The caleche tours leave from the Grand Place and also offer 30-minute guided, horse-drawn carriage rides through the narrow streets of Bruges. The tour stops at the Minnewater, the Lake of Love, to feed and water the horses. Our children took turns riding up front with the guide and they loved every minute of it.
4. The Food – Chocolate, Fries and Gaufres (Waffles)
A travelling family must eat, and in Bruges you are in luck as Belgians take their food very seriously.
In terms of what foods to eat in Bruges, you’ll want to stop for a french fried lunch at the ‘Friet Kot‘ in the Grand Place. There are two ‘kots‘ to choose from, and they are essentially camper vans that have been converted to fry kitchens. Just look for the line-ups and huge piles of fresh fries heaped with gloops of mayonnaise. Other toppings are available too.
You can chase that down with chocolate offerings from Galler, also in the Grand Place, or Van Tilborgh, one block away. Or if you want to continue the street food theme, try the tempting Belgian waffles (gaufres de Liege are best) and ice cream from Laurentino.
In search of artisanal Belgian meat and cheese for a picnic lunch for the beach or cycling trip? Stop in at Diksmuids Boterhuis. This small charcuterie shop has been in business since 1933, and is the ideal spot to sample and purchase Flemish specialties from around the region.
There is no shortage of excellent restaurants in Bruges for delicious sit-down meals. If you want a really special Brugeois meal, save your Euros and visit Bistro de Schaar, a neighbourhood restaurant specializing in grilled food. On the way there or back, stop to enjoy one of the few green parks and playgrounds in the city at AstridPark. The kids can feed the swans and play on the swings while you relax and re-energize after a busy day or active weekend visiting the city.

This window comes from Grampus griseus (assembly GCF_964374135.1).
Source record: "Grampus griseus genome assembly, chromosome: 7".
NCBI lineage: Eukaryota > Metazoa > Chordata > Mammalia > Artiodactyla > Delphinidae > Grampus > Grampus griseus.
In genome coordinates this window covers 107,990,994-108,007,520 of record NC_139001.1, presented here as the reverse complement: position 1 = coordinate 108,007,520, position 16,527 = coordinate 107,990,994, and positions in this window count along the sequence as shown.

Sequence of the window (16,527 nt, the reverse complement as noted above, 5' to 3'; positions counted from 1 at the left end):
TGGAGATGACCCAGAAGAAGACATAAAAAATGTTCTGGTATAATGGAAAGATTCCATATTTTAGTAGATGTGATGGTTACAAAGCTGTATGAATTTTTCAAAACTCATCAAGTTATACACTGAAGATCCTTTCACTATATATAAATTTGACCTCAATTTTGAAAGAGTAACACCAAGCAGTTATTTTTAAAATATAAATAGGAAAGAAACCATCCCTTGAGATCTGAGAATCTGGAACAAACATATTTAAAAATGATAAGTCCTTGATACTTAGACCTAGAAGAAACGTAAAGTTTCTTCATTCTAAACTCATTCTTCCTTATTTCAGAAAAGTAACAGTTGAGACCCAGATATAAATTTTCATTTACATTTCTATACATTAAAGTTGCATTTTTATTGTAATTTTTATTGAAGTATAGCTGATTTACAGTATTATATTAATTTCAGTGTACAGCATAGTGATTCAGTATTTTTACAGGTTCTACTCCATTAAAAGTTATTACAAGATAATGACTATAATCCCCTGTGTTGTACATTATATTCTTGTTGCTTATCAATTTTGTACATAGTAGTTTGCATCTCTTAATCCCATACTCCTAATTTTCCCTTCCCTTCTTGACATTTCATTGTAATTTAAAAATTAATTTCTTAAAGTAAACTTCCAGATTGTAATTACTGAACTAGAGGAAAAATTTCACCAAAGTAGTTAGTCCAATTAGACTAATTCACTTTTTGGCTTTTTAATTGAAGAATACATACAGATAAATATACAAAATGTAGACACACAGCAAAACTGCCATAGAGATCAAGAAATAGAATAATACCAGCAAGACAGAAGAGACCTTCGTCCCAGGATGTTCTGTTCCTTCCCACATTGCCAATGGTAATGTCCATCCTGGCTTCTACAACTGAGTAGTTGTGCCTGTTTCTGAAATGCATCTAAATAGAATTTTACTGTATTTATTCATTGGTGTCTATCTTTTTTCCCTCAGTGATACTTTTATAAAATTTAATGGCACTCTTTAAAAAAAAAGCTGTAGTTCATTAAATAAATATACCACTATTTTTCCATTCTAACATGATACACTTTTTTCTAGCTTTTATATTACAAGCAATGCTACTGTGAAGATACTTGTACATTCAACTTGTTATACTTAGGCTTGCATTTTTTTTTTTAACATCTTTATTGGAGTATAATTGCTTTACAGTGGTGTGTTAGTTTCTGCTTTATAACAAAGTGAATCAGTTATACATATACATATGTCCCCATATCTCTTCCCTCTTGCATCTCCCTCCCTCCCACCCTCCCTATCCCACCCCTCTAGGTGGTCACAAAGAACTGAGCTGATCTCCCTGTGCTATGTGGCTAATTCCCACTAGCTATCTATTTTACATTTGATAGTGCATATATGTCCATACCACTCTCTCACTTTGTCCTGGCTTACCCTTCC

5. Medieval Churches
This might be surprising to read, but you should go to church. Really! Depending upon the age and interest level of your child, a visit to the churches of Bruges should make your to-do list. Visiting churches is economical for families as entrance is usually free. The churches themselves contain many treasures to view, including gold and jewel-encrusted cups and religious artifacts, crypts of dead kings, queens and knights, and relics of holy objects.
Bruges churches showcase magnificent works of art, including the Madonna sculpture by Michaelangelo. Of particular interest are: Basilica de Saint-Sang (Holy Blood), the Church of Notre Dame (Our Lady), and the Church of Saint Sauveur, a 900 AD church in low gothic style that my kids nicknamed ‘the spooky church.’ If the kids get tired, churches are also a great place to simply sit and rest for spell.
6. The Beguinage
Founded in 1245, the Beguinage is composed of a collection of small houses and a Church. It is now a monastery for Benedictine sisters who still live and worship in this quiet courtyard area. The Beguinage is a place of peace and tranquility that offers a break from hours of walking and sight-seeing. The poplar trees in the courtyard garden all lean towards the church. It’s ‘as if they’re praying too‘ (in the words of my youngest).
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Photo Credits: C. Laroye, Shutterstock
Have you spent time in Bruges? What would you add to our list of things to see and do? Share your comments below.